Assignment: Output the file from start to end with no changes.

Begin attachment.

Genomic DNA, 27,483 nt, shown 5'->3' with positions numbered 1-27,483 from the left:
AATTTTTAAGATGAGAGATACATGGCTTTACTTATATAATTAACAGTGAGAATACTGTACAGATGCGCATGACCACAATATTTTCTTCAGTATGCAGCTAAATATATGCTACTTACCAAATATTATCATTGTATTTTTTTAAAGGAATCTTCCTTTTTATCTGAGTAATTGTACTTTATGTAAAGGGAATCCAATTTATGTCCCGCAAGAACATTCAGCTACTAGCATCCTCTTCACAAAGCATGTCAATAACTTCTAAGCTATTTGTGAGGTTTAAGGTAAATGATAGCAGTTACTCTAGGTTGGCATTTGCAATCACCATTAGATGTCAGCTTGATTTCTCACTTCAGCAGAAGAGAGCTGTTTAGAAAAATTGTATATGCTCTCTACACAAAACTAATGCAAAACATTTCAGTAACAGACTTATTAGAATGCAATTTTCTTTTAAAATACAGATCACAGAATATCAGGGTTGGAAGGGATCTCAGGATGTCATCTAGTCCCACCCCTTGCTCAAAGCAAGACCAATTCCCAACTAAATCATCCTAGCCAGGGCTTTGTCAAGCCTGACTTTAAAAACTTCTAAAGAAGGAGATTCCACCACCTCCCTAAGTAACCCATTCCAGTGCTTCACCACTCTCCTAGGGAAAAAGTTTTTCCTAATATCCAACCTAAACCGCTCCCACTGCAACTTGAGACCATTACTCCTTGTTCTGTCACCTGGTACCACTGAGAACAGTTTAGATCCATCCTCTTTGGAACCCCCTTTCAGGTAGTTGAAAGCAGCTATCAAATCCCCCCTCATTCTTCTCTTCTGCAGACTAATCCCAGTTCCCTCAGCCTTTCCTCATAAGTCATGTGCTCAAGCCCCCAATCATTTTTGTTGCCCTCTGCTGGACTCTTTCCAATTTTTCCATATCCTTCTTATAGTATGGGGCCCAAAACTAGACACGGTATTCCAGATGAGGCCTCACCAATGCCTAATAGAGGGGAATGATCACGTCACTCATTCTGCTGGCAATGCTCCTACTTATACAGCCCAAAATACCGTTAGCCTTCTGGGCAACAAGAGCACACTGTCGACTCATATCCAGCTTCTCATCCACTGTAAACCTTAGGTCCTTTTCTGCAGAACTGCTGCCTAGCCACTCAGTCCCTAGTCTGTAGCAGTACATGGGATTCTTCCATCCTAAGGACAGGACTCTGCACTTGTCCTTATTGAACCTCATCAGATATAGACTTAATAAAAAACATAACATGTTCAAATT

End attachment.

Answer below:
Genomic DNA, 27,483 nt, shown 5'->3' with positions numbered 1-27,483 from the left:
AATTTTTAAGATGAGAGATACATGGCTTTACTTATATAATTAACAGTGAGAATACTGTACAGATGCGCATGACCACAATATTTTCTTCAGTATGCAGCTAAATATATGCTACTTACCAAATATTATCATTGTATTTTTTTAAAGGAATCTTCCTTTTTATCTGAGTAATTGTACTTTATGTAAAGGGAATCCAATTTATGTCCCGCAAGAACATTCAGCTACTAGCATCCTCTTCACAAAGCATGTCAATAACTTCTAAGCTATTTGTGAGGTTTAAGGTAAATGATAGCAGTTACTCTAGGTTGGCATTTGCAATCACCATTAGATGTCAGCTTGATTTCTCACTTCAGCAGAAGAGAGCTGTTTAGAAAAATTGTATATGCTCTCTACACAAAACTAATGCAAAACATTTCAGTAACAGACTTATTAGAATGCAATTTTCTTTTAAAATACAGATCACAGAATATCAGGGTTGGAAGGGATCTCAGGATGTCATCTAGTCCCACCCCTTGCTCAAAGCAAGACCAATTCCCAACTAAATCATCCTAGCCAGGGCTTTGTCAAGCCTGACTTTAAAAACTTCTAAAGAAGGAGATTCCACCACCTCCCTAAGTAACCCATTCCAGTGCTTCACCACTCTCCTAGGGAAAAAGTTTTTCCTAATATCCAACCTAAACCGCTCCCACTGCAACTTGAGACCATTACTCCTTGTTCTGTCACCTGGTACCACTGAGAACAGTTTAGATCCATCCTCTTTGGAACCCCCTTTCAGGTAGTTGAAAGCAGCTATCAAATCCCCCCTCATTCTTCTCTTCTGCAGACTAATCCCAGTTCCCTCAGCCTTTCCTCATAAGTCATGTGCTCAAGCCCCCAATCATTTTTGTTGCCCTCTGCTGGACTCTTTCCAATTTTTCCATATCCTTCTTATAGTATGGGGCCCAAAACTAGACACGGTATTCCAGATGAGGCCTCACCAATGCCTAATAGAGGGGAATGATCACGTCACTCATTCTGCTGGCAATGCTCCTACTTATACAGCCCAAAATACCGTTAGCCTTCTGGGCAACAAGAGCACACTGTCGACTCATATCCAGCTTCTCATCCACTGTAAACCTTAGGTCCTTTTCTGCAGAACTGCTGCCTAGCCACTCAGTCCCTAGTCTGTAGCAGTACATGGGATTCTTCCATCCTAAGGACAGGACTCTGCACTTGTCCTTATTGAACCTCATCAGATATAGACTTAATAAAAAACATAACATGTTCAAATT